Medical compass: Reducing diabetes and associated health risks

In some patients, small amounts of wine may reduce cardiovascular risk

By David Dunaief, MD

Dr. David Dunaief

Our understanding of diabetes — its risks and treatment paradigms — is continually evolving and improving. This is good news, since the current rate of diabetes among the American adult population is 13%, while an additional 88 million American adults have prediabetes (1).

What is prediabetes? Typically, this is when fasting blood sugar (HbA1C) is between 5.7 and 6.4%.

Diabetes comes with a host of other health complications, including an increased risk of heart attack. However, cardiovascular risk and its severity may not affect men and women equally. In two trials, women with type 2 diabetes had a higher cardiovascular risk than men. In a retrospective study, women with diabetes were hospitalized for heart attacks at a higher rate than men, although both had substantial increases in risk, 162% and 96%, respectively (2).

What could reduce our risk of diabetes or its complications? Fortunately, we have options. These include improvements in diet, timing of blood pressure medication, and, oddly enough, modest wine consumption.

Best metformin diet for diabetes prevention

Too often in the medical community we are guilty of seeking drugs and ignoring lifestyle modifications or expecting patients to fail with them. It’s a disservice; lifestyle changes may be more effective in preventing this disease.

In a direct comparison study, diet and exercise outperformed metformin for diabetes prevention (3). This study was carried out over a period of 15 years with 2,776 participants at high risk of diabetes because they were overweight or obese and had high blood sugar.

There were three groups in the study: one received a low-fat, low-calorie diet with 15 minutes of moderate cardiovascular exercise; one took metformin 875 mg twice daily; and one was a placebo group. Diet and exercise reduced the risk of diabetes by 27%, while metformin reduced it by 18% compared to placebo, both reaching statistical significance. Note that while these are impressive results that testify to the use of lifestyle modification and metformin, the diet they used was not an optimal diet for diabetes.

Blood pressure medication schedule

Interestingly, taking blood pressure medication at night has a strange benefit, reducing the risk of diabetes (4). In one study, there was a 57% reduction in the risk of developing diabetes in those who took blood pressure medication at night rather than in the morning.

Sleep blood pressure control appears to be more predictive of diabetes risk than morning blood pressure or 48-hour ambulatory blood pressure. This study lasted nearly six years with approximately 2,000 participants.

The researchers used three blood pressure medications in the trial: ACE inhibitors, angiotensin receptor blockers (ARBs), and beta-blockers.

The first two have their effect on the renin-angiotensin-aldosterone system (RAAS) of the kidneys. According to the researchers, these had the most powerful effect on preventing diabetes. Additionally, when sleep systolic blood pressure (top number) was elevated one standard deviation above the mean, the risk of type 2 diabetes increased by 30%.

Interestingly, drugs that block the RAAS are the same drugs that protect kidney function in diabetic patients.

Can wine help?

Diabetic patients are often warned to limit or eliminate alcohol. An important part of the reasoning relates to how the body metabolizes alcohol and sugars. So the results of a study that showed small amounts of wine could have beneficial effects in reducing complications associated with diabetes in those with well-controlled sugars made waves throughout the medical community.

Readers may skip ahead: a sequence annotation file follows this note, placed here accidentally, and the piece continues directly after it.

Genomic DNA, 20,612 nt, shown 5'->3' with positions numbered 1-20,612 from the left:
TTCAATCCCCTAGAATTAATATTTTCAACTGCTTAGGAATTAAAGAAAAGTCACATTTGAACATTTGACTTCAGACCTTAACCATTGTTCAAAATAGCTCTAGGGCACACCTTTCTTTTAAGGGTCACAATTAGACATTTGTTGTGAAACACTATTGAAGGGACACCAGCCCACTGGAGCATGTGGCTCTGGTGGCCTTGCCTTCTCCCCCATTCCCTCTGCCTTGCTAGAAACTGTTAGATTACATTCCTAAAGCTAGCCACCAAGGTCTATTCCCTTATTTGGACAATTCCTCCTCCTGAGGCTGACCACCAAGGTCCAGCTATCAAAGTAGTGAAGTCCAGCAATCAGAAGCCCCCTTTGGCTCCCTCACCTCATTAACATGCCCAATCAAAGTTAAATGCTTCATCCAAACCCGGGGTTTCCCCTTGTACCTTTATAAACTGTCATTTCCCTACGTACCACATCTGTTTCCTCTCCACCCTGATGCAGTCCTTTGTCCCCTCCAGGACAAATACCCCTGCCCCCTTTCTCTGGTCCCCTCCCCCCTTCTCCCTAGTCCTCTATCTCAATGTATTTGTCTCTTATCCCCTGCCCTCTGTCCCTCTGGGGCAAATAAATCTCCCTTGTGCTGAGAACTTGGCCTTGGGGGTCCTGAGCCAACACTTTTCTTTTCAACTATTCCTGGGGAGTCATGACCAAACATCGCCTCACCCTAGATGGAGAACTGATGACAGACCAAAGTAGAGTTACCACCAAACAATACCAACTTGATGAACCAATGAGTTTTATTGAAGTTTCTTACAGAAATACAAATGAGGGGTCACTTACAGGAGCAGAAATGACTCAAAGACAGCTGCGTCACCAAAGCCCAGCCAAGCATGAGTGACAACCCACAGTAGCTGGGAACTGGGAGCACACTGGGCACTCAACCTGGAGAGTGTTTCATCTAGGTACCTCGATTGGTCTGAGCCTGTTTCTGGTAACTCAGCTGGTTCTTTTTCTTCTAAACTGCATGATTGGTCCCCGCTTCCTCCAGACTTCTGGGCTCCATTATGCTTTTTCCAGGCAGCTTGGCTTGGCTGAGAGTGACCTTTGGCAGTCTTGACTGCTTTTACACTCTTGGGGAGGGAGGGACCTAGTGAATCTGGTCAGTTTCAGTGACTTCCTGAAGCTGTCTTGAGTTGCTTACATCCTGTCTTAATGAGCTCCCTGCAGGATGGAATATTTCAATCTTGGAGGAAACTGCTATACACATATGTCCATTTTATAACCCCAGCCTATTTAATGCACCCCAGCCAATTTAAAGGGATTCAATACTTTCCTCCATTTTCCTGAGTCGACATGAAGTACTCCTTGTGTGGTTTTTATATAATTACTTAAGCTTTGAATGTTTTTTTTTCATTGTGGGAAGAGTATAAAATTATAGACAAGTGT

The CASCADE trial, a randomized controlled trial, shows that wine may have beneficial effects on the heart of well-controlled patients with type 2 diabetes by altering the lipid (cholesterol) profile (5).

Patients were randomized into three groups, each receiving a drink with dinner every night. One group received five ounces of red wine, another five ounces of white wine, and the control group drank five ounces of water. Those who drank red wine saw a significant increase in their HDL “good” cholesterol levels, an increase in apolipoprotein A1 (the main component of HDL), and a decrease in the ratio of total cholesterol to HDL levels. compared to water. alcohol consumption control arm. In other words, there were significant beneficial cardiometabolic changes.

White wine also had beneficial cardiometabolic effects, but not as significant as red wine. However, white wine significantly improved glycemic (sugar) control compared to water, unlike red wine. Additionally, poor alcohol metabolizers in a combined analysis of red and white wine groups had better glycemic control than those who drank water. This study lasted two years and involved 224 patients. All participants were asked to follow a Mediterranean-type diet.

Does this mean diabetic patients should start drinking wine? Not necessarily. This was a small study, and the participants were well-controlled type 2 diabetic patients who usually didn’t drink.

We need to reverse the trend of higher prevalence of diabetes. The good news is that we continue to learn what reduces the risk of diabetes and, for people with type 2 diabetes, what can improve cardiovascular risks.

References:

(1) cdc.gov. (4) Journal of Diabetes and Its Complications 2015;29(5):713-717. (3) Lancet Diabetes Endocrinol. Online September 11, 2015. (4) Diabetologia. Online September 23, 2015. (5) Ann Intern Med. 2015;163(8):569-579.

Dr. David Dunaief is a speaker, author, and local lifestyle medicine physician who focuses on the integration of medicine, nutrition, fitness, and stress management. For more information, visit www.medicalcompassmd.com.